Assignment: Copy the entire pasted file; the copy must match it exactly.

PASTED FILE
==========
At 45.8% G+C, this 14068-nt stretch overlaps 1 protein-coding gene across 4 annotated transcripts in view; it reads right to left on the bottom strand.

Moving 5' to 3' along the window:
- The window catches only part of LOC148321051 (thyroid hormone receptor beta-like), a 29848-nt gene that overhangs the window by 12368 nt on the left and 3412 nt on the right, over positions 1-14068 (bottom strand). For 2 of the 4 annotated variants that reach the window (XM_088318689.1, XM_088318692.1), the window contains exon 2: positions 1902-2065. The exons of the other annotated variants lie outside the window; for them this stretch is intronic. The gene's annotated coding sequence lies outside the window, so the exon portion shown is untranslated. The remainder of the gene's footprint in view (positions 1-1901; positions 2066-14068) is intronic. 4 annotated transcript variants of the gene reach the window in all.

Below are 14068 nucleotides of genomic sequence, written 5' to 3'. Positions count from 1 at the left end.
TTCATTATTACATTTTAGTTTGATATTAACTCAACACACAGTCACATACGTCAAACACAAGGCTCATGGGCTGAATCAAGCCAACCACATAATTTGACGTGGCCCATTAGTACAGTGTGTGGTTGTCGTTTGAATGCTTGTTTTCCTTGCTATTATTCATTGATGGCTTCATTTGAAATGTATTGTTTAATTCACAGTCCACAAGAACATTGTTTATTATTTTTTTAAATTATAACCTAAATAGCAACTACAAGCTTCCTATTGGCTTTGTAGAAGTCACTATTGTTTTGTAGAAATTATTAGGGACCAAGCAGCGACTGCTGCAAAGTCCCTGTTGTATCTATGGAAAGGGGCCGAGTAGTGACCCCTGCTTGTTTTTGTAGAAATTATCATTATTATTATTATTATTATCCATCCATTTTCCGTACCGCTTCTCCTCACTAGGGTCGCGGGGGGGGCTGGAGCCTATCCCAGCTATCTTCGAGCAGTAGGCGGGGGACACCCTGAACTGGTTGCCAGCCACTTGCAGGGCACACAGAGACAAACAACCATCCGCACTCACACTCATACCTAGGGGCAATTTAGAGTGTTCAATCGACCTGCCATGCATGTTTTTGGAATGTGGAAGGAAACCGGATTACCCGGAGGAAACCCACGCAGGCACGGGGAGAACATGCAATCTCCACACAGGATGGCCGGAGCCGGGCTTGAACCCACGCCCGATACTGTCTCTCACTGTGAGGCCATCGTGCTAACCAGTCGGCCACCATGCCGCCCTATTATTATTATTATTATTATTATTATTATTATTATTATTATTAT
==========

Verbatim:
At 45.8% G+C, this 14068-nt stretch overlaps 1 protein-coding gene across 4 annotated transcripts in view; it reads right to left on the bottom strand.

Moving 5' to 3' along the window:
- The window catches only part of LOC148321051 (thyroid hormone receptor beta-like), a 29848-nt gene that overhangs the window by 12368 nt on the left and 3412 nt on the right, over positions 1-14068 (bottom strand). For 2 of the 4 annotated variants that reach the window (XM_088318689.1, XM_088318692.1), the window contains exon 2: positions 1902-2065. The exons of the other annotated variants lie outside the window; for them this stretch is intronic. The gene's annotated coding sequence lies outside the window, so the exon portion shown is untranslated. The remainder of the gene's footprint in view (positions 1-1901; positions 2066-14068) is intronic. 4 annotated transcript variants of the gene reach the window in all.

Below are 14068 nucleotides of genomic sequence, written 5' to 3'. Positions count from 1 at the left end.
TTCATTATTACATTTTAGTTTGATATTAACTCAACACACAGTCACATACGTCAAACACAAGGCTCATGGGCTGAATCAAGCCAACCACATAATTTGACGTGGCCCATTAGTACAGTGTGTGGTTGTCGTTTGAATGCTTGTTTTCCTTGCTATTATTCATTGATGGCTTCATTTGAAATGTATTGTTTAATTCACAGTCCACAAGAACATTGTTTATTATTTTTTTAAATTATAACCTAAATAGCAACTACAAGCTTCCTATTGGCTTTGTAGAAGTCACTATTGTTTTGTAGAAATTATTAGGGACCAAGCAGCGACTGCTGCAAAGTCCCTGTTGTATCTATGGAAAGGGGCCGAGTAGTGACCCCTGCTTGTTTTTGTAGAAATTATCATTATTATTATTATTATTATCCATCCATTTTCCGTACCGCTTCTCCTCACTAGGGTCGCGGGGGGGGCTGGAGCCTATCCCAGCTATCTTCGAGCAGTAGGCGGGGGACACCCTGAACTGGTTGCCAGCCACTTGCAGGGCACACAGAGACAAACAACCATCCGCACTCACACTCATACCTAGGGGCAATTTAGAGTGTTCAATCGACCTGCCATGCATGTTTTTGGAATGTGGAAGGAAACCGGATTACCCGGAGGAAACCCACGCAGGCACGGGGAGAACATGCAATCTCCACACAGGATGGCCGGAGCCGGGCTTGAACCCACGCCCGATACTGTCTCTCACTGTGAGGCCATCGTGCTAACCAGTCGGCCACCATGCCGCCCTATTATTATTATTATTATTATTATTATTATTATTATTATTATTAT